Remember, Occam’s razor is complemented by other mental models, including fundamental error distribution, Hanlon’s razor, confirmation bias, availability heuristic and hindsight bias. The nature of mental models is that they tend to all interlock and work best in conjunction.

Albert Einstein on Sifting the Essential from the Non-Essential

Why is it so hard to sift the essential from the inessential? Few things have more of an impact on your life and career than your ability to zero in on what matters most. And yet most of us spend time cluttering our minds with things that don’t matter, rather than focusing on the simplicity that does.

It can feel difficult to keep up. There is an ever-increasing amount of information coming at us. Occasionally we get motivated and try to reach inbox zero but the onslaught doesn’t stop and we are soon back to where we started from. Efforts like this are well-meaning but misplaced, focusing on more and more effort instead of addressing the most important tool in our toolbox: our mind.

A lot of people think that Albert Einstein’s greatest ability was his mathematical mind. It wasn’t. Granted it’s probably better than yours or mine, but in comparison to his impact on the world most people in the know consider his mathematical gifts average at best.

Einstein’s greatest skill was the ability to sift the essential from the inessential — to grasp simplicity when everyone else was lost in clutter.

John Wheeler points out in his short biographical memoir on Einstein that it wasn’t that he understood more about complicated things that made him impressive:

Many a man in the street thinks of Einstein as a man who could only make headway in his work by dint of pages of complicated mathematics; the truth is the direct opposite. As Hilbert put it, “Every boy in the streets of our mathematical Gottingen understands more about four-dimensional geometry than Einstein. Yet, despite that, Einstein did the work and not the mathematicians.” Time and again, in the photoelectric effect, in relativity, in gravitation, the amateur grasped the simple point that had eluded the expert.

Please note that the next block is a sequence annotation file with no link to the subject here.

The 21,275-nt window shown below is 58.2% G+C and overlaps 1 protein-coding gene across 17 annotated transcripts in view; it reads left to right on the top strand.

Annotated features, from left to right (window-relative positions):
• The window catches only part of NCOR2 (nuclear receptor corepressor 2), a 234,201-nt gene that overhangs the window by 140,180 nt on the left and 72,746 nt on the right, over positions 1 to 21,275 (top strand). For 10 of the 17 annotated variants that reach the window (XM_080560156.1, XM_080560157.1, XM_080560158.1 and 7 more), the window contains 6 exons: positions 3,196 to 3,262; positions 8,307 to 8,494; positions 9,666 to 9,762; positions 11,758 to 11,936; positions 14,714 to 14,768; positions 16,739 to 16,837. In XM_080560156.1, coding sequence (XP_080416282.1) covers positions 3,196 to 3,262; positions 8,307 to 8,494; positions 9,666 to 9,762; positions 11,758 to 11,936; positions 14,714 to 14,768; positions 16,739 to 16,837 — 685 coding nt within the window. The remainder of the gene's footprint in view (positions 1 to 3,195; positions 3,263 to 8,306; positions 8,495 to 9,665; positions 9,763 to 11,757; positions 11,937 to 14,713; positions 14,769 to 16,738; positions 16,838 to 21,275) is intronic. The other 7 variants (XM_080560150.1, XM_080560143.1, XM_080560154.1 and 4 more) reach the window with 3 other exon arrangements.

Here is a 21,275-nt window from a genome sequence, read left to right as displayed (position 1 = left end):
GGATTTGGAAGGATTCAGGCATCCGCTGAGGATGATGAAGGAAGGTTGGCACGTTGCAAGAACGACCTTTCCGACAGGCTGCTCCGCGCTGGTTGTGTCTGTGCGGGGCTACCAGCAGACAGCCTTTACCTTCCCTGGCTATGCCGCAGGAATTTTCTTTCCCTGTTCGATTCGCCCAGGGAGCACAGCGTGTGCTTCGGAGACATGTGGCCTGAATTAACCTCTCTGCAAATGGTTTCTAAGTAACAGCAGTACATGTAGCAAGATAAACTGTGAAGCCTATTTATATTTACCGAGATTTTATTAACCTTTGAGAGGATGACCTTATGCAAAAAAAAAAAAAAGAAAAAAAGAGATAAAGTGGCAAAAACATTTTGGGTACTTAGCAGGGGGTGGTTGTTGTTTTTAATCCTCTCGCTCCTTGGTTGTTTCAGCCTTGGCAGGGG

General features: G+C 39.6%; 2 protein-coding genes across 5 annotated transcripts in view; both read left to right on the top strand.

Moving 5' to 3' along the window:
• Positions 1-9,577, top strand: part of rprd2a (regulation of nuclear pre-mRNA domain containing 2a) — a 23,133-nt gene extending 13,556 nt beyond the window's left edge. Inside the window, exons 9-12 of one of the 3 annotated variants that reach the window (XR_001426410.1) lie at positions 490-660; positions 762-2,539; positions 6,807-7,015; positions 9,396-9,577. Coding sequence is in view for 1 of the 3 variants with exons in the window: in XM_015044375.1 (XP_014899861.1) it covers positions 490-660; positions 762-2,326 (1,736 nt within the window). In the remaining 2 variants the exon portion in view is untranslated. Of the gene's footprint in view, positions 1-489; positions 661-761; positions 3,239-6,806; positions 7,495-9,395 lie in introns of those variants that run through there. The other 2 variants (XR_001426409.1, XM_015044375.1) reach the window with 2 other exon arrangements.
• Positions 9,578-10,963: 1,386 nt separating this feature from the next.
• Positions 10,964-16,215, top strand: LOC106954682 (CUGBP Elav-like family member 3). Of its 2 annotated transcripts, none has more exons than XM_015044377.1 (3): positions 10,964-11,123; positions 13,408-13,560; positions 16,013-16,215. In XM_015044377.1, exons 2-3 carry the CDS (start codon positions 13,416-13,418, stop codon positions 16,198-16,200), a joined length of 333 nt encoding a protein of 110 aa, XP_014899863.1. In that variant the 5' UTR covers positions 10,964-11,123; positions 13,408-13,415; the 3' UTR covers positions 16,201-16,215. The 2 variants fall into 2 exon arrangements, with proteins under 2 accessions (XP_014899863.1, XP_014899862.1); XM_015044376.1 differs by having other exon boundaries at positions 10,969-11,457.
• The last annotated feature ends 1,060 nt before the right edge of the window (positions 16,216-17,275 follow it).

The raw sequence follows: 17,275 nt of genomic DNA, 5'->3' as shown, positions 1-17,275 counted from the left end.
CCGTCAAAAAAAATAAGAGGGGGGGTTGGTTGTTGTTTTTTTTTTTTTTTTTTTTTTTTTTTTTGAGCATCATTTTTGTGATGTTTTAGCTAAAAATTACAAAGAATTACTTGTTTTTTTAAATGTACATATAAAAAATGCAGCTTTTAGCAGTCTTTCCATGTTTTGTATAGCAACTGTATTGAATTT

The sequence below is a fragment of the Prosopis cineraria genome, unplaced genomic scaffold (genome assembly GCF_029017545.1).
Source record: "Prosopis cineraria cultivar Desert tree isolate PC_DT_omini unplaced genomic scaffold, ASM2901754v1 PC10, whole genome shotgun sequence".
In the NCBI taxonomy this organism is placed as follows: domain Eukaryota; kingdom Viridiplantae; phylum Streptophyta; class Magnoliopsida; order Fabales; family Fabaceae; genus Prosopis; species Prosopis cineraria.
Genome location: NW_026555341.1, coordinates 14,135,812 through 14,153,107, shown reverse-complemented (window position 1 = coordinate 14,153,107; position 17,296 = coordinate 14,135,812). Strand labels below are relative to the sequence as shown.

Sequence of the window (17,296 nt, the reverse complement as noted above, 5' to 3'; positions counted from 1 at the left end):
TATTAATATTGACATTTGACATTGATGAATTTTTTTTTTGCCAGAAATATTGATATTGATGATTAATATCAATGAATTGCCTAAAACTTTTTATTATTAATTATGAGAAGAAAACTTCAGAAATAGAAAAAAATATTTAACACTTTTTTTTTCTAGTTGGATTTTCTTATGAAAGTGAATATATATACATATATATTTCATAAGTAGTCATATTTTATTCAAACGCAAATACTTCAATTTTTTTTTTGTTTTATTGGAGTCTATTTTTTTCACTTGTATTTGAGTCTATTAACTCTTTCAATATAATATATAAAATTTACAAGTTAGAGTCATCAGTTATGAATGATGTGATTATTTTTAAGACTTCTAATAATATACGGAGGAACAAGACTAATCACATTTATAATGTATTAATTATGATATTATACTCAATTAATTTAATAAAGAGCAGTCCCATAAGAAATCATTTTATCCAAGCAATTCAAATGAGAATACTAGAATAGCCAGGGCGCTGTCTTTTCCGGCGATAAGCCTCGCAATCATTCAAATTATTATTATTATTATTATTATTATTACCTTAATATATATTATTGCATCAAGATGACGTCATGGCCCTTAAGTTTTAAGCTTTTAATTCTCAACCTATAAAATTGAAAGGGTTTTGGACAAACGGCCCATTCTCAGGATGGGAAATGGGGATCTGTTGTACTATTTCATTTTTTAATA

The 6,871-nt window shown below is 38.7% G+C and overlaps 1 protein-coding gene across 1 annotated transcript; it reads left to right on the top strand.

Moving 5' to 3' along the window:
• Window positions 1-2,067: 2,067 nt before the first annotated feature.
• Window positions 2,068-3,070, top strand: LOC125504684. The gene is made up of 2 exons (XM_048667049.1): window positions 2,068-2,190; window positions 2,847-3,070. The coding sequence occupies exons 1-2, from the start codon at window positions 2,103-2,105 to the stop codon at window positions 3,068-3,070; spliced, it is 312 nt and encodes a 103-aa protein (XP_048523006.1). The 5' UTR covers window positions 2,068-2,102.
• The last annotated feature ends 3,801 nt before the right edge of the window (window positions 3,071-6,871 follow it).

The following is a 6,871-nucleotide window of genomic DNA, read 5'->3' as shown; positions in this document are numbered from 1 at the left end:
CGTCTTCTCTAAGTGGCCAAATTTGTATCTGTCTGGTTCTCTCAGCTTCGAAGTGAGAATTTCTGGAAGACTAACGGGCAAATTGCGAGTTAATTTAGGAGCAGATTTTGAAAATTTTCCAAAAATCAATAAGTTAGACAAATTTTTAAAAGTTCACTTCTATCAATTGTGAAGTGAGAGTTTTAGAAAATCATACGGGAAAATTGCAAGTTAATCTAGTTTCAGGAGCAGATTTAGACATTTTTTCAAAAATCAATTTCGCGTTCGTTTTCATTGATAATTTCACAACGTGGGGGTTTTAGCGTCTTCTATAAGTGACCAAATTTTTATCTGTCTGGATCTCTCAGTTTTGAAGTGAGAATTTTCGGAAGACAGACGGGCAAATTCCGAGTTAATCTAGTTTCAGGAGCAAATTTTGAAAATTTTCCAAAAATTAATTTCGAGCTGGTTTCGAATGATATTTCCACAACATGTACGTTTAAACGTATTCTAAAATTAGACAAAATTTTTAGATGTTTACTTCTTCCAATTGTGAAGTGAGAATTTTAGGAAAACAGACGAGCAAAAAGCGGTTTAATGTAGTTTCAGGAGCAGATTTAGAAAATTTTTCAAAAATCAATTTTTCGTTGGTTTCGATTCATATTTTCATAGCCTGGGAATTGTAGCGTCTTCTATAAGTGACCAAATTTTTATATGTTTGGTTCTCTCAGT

While it’s tempting to think that Einstein was born with this skill, that would be a lie.  In fact, it was developed consciously as an adult. “I soon learned,” Einstein said, “to scent out what was able to lead to fundamentals and to turn aside from everything else, from the multitude of things that clutter up the mind.”

“We have a passion for keeping things simple.”

— Charlie Munger

Where did Einstein acquire this ability to sift the essential from the non-essential? For this we turn to his first job.

In the view of many, the position of clerk of the Swiss patent office was no proper job at all, but it was the best job available to anyone with (Einstein’s) unpromising university record. He served in the Bern office for seven years, from June 23, 1902 to July 6, 1909. Every morning he faced his quote of patent applications. Those were the days when a patent application had to be accompanied by a working model. Over and above the applications and the models was the boss, a kind man, a strict man, a wise man. He gave strict instructions: explain very briefly, if possible in a single sentence, why the device will work or why it won’t; why the application should be granted or why it should be denied.

Day after day Einstein had to distill the central lesson out of objects of the greatest variety that man has power to invent. Who knows a more marvelous way to acquire a sense of what physics is and how it works? It is no wonder that Einstein always delighted in the machinery of the physical world—from the action of a compass needle to the meandering of a river, and from the perversities of a gyroscope to the drive of Flettner’s rotor ship.

Who else but a patent clerk could have discovered the theory of relativity? “Who else,” Wheeler writes, “could have distilled this simple central point from all the clutter of electromagnetism than someone whose job it was over and over to extract simplicity out of complexity.”

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The biggest mistake that most of us make is that we try to consume more information. We do this because we feel like we’re missing something. While we can all learn and improve our understanding of something, the constant search for what we don’t have and what we’re missing is also the natural response of someone who doesn’t truly understand what matters and what doesn’t. To understand what I mean consider investors.

The worst investors I know are focused on every news article, blog, or commentary on the company they own. Glued to their screen they look for some esoteric detail that others have missed. And because they are looking, they will eventually find something. Our brain convinces them that all of that effort paid off and they overvalue the new information. In fact, the vast majority of that time (9,999/10,000) that new bit of information won’t matter at all but they’ve lost the forest for the tree. Overvalued insight means unwarranted confidence. You can see where this is going.